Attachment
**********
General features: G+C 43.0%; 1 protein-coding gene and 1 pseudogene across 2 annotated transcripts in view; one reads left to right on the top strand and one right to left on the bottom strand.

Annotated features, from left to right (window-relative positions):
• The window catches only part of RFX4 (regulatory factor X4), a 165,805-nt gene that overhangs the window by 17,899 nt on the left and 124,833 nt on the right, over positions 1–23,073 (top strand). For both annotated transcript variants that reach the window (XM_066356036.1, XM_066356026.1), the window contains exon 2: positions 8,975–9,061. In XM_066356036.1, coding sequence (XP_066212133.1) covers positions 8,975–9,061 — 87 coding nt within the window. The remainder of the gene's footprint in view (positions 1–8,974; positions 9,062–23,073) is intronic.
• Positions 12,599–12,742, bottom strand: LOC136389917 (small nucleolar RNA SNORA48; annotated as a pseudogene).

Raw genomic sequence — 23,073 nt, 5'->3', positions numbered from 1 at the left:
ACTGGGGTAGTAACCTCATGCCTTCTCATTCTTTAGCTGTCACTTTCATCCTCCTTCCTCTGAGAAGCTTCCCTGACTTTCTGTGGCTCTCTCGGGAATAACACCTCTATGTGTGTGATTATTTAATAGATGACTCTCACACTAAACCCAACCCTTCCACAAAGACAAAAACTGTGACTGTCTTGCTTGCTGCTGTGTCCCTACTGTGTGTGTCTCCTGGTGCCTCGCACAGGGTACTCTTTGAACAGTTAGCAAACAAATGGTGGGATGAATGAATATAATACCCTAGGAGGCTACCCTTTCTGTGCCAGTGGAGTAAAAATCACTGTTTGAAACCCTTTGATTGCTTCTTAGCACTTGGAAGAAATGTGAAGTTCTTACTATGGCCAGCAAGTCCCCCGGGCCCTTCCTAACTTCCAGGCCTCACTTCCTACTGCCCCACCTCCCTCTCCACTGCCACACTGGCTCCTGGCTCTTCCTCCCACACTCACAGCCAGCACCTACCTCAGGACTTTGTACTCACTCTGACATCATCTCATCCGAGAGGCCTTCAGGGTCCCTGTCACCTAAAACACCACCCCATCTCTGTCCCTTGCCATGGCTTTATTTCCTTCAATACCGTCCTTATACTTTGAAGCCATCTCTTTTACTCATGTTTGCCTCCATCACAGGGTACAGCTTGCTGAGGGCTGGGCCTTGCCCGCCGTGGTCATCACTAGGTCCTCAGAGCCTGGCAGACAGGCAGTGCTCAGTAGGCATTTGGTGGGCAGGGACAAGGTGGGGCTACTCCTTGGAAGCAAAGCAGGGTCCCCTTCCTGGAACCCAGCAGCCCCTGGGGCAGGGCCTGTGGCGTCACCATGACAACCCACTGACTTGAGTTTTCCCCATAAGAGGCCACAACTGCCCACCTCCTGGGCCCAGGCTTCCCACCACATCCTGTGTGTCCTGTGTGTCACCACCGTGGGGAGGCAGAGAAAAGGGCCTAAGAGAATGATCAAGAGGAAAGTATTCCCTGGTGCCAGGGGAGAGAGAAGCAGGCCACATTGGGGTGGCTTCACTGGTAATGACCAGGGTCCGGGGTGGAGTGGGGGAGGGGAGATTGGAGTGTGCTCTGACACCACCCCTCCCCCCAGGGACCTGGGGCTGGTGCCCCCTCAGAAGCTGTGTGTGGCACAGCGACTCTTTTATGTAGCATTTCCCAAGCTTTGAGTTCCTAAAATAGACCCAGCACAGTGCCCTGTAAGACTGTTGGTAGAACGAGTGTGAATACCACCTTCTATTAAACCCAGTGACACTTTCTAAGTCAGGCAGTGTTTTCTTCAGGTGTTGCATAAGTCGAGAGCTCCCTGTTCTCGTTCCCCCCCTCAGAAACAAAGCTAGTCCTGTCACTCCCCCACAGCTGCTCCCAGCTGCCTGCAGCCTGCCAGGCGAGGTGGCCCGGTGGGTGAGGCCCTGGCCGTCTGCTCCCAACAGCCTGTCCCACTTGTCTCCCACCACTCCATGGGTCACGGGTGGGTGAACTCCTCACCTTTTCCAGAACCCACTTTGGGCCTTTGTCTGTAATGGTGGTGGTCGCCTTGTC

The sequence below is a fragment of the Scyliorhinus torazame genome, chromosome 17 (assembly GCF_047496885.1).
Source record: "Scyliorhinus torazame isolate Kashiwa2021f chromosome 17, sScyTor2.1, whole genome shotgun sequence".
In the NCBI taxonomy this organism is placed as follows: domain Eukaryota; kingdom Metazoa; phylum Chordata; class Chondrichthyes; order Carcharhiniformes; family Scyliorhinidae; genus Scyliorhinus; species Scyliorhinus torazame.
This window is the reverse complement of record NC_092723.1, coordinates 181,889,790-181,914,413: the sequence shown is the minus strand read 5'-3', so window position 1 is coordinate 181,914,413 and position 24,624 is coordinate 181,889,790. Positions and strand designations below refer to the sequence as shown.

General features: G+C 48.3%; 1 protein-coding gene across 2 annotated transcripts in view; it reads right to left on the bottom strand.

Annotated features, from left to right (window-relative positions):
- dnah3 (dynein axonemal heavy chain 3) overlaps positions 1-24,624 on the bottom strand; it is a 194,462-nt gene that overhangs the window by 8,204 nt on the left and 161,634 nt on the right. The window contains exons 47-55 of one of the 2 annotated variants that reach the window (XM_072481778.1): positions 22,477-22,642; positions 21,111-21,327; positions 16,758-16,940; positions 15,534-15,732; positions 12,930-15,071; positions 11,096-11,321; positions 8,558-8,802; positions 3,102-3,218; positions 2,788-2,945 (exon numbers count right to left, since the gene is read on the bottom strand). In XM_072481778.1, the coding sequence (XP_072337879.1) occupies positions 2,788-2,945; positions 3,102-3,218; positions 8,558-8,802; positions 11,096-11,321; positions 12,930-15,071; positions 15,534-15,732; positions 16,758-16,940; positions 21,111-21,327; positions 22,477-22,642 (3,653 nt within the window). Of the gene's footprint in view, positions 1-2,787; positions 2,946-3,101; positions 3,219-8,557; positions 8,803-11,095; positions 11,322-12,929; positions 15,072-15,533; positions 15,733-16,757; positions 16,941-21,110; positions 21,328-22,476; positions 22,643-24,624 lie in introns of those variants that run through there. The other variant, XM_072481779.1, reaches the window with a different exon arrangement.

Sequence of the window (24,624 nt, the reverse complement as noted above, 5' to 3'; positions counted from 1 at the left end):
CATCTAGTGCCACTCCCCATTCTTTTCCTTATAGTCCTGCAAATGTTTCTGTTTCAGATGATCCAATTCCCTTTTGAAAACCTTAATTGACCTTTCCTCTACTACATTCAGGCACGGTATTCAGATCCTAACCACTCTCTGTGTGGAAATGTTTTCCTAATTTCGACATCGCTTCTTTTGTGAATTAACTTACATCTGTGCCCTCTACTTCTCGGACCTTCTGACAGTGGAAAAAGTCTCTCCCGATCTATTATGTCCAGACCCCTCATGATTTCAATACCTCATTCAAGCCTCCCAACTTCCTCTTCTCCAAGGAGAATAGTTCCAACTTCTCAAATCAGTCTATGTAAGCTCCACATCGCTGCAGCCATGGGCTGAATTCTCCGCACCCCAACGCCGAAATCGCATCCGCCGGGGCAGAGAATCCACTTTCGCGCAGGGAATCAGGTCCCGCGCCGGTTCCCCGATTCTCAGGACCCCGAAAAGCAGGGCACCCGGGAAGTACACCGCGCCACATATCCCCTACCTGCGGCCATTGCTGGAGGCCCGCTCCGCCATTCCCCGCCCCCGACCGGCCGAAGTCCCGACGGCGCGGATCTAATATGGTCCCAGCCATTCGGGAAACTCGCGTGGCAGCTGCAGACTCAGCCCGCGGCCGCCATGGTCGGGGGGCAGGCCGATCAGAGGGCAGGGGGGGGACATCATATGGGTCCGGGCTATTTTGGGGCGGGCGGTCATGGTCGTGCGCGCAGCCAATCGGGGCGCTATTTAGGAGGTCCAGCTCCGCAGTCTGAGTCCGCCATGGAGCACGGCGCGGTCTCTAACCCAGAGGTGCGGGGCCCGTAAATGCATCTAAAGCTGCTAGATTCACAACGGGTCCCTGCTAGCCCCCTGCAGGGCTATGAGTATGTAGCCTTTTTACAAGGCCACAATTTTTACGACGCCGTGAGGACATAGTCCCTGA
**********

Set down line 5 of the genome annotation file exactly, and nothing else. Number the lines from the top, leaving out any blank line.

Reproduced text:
Raw genomic sequence — 23,073 nt, 5'->3', positions numbered from 1 at the left: